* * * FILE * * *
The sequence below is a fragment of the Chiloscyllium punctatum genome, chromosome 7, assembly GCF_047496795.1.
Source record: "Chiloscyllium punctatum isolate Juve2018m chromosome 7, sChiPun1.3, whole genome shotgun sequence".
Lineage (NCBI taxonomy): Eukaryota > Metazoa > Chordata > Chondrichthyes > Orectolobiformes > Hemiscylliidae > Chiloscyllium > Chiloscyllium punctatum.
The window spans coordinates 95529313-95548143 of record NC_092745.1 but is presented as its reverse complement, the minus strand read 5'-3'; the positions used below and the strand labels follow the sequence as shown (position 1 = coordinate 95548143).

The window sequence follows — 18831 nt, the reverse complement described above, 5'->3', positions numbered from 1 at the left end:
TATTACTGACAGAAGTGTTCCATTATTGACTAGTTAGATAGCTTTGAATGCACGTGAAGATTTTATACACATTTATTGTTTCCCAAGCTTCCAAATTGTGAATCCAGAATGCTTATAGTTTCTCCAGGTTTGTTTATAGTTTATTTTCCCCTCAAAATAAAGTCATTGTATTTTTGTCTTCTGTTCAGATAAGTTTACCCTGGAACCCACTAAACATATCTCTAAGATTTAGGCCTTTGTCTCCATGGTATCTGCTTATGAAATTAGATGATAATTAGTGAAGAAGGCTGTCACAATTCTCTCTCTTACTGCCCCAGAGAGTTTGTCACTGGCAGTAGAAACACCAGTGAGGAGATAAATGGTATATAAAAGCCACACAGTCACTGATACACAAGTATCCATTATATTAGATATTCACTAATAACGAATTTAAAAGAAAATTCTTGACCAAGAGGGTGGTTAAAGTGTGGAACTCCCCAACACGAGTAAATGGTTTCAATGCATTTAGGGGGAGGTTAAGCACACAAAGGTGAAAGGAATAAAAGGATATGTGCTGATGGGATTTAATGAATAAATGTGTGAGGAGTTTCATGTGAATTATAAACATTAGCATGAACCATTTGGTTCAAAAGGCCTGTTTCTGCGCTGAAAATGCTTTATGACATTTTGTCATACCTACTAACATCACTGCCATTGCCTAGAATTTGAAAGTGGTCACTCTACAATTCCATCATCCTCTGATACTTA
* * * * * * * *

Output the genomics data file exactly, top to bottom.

The sequence below is a fragment of the Chiloscyllium punctatum genome, chromosome 7, assembly GCF_047496795.1.
Source record: "Chiloscyllium punctatum isolate Juve2018m chromosome 7, sChiPun1.3, whole genome shotgun sequence".
Lineage (NCBI taxonomy): Eukaryota > Metazoa > Chordata > Chondrichthyes > Orectolobiformes > Hemiscylliidae > Chiloscyllium > Chiloscyllium punctatum.
The window spans coordinates 95529313-95548143 of record NC_092745.1 but is presented as its reverse complement, the minus strand read 5'-3'; the positions used below and the strand labels follow the sequence as shown (position 1 = coordinate 95548143).

The window sequence follows — 18831 nt, the reverse complement described above, 5'->3', positions numbered from 1 at the left end:
TATTACTGACAGAAGTGTTCCATTATTGACTAGTTAGATAGCTTTGAATGCACGTGAAGATTTTATACACATTTATTGTTTCCCAAGCTTCCAAATTGTGAATCCAGAATGCTTATAGTTTCTCCAGGTTTGTTTATAGTTTATTTTCCCCTCAAAATAAAGTCATTGTATTTTTGTCTTCTGTTCAGATAAGTTTACCCTGGAACCCACTAAACATATCTCTAAGATTTAGGCCTTTGTCTCCATGGTATCTGCTTATGAAATTAGATGATAATTAGTGAAGAAGGCTGTCACAATTCTCTCTCTTACTGCCCCAGAGAGTTTGTCACTGGCAGTAGAAACACCAGTGAGGAGATAAATGGTATATAAAAGCCACACAGTCACTGATACACAAGTATCCATTATATTAGATATTCACTAATAACGAATTTAAAAGAAAATTCTTGACCAAGAGGGTGGTTAAAGTGTGGAACTCCCCAACACGAGTAAATGGTTTCAATGCATTTAGGGGGAGGTTAAGCACACAAAGGTGAAAGGAATAAAAGGATATGTGCTGATGGGATTTAATGAATAAATGTGTGAGGAGTTTCATGTGAATTATAAACATTAGCATGAACCATTTGGTTCAAAAGGCCTGTTTCTGCGCTGAAAATGCTTTATGACATTTTGTCATACCTACTAACATCACTGCCATTGCCTAGAATTTGAAAGTGGTCACTCTACAATTCCATCATCCTCTGATACTTA